The Big 4: Major Cases and Legal Issues of 2015

Legally speaking, this year is most likely to be remembered for the recognition of same-sex marriage in the summer of 2015. But there were other big cases, and even some small ones that could mean big things to many people, that are also worth review.

Let's look at some of the major legal issues of 2015 and how they played out in the courts.

Same-Sex Marriage

The Supreme Court decision in Obergefell v. Hodges recognized the fundamental right of same-sex couples to marry under two clauses in the Constitution, the Due Process Clause and the Equal Protection Clause. This was a major victory for lesbian and gay rights advocates and certainly seems to be the most important civil rights decision of the millennium so far.

Black Lives Matter

Americans turned their attention to police abuses of power like never before after a series of shootings of young, black men made it impossible to ignore the issues of racism in law enforcement. The death of Freddie Gray in Baltimore police custody due to injuries from a brutal ride to the station was one seed for a national awareness campaign, called Black Lives Matter, intended to put the focus on racism and police brutality.

The Freddie Gray story continues, as just this week, a mistrial was declared in the first trial of one of the six officers responsible for his death. Meanwhile, the Black Lives Matter awareness campaign gains momentum, and may just become more than a slogan in 2016.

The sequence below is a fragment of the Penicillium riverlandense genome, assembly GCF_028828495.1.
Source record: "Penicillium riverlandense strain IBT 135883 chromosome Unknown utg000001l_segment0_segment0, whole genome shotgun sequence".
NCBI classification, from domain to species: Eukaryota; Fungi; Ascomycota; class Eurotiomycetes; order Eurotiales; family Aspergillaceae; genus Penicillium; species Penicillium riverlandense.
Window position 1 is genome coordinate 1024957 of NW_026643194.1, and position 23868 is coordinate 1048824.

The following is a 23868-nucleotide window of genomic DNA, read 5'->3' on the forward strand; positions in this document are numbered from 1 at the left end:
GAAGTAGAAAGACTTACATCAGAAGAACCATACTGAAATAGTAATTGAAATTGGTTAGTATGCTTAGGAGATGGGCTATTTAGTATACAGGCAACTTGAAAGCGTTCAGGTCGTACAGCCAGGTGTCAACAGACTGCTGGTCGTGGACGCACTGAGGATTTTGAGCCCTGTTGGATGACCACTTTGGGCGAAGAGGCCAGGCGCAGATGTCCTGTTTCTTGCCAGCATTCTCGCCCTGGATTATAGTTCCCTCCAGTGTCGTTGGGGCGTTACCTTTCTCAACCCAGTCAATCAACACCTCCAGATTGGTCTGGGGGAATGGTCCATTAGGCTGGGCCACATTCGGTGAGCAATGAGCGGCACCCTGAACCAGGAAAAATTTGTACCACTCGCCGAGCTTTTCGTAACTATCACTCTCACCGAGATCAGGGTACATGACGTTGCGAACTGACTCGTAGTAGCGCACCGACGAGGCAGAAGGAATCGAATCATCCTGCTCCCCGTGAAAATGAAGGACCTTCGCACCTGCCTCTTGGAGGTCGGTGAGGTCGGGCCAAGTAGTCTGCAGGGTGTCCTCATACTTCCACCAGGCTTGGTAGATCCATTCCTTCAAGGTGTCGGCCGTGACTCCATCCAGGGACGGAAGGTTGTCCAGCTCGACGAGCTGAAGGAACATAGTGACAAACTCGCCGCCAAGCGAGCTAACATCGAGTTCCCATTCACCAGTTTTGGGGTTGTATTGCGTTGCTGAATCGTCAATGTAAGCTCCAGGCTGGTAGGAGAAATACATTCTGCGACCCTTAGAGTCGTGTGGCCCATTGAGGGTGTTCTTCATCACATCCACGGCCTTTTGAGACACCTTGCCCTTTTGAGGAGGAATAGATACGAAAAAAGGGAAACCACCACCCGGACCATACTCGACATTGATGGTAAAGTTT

Indigent Accused

The American Civil Liberties Union and the Southern Poverty Law Center were both hard at work this year fighting for the rights of indigent defendants throughout the nation who are being jailed for failure to pay court fees and fines without due process. Calling the practice "a secret debtors' prison system" the ACLU brought cases in several states challenging imprisonment of the poor for failure to pay fines. Meanwhile the SPLC is calling out judges who offer the poor Shakespearean bargains.

Gig Economy

A slew of class action lawsuits were filed against companies like Uber, Lyft, Google, UPS, and numerous others across the country as contract workers challenged that classification. These cases matter to everyone invested in this economy because they may determine the future of work for many people, not just the plaintiffs involved in these class action lawsuits.

The issue is whether companies are incorrectly classifying workers in order to save money and limit liability, depriving workers of the legal protections due to employees, like benefits, insurance, reimbursements and more.

What's Next?

It's impossible to predict what the new big issues will be in 2016. But if the last year has been any indication, we can look forward to lots of new lawsuits, some of which will seriously impact how we live.

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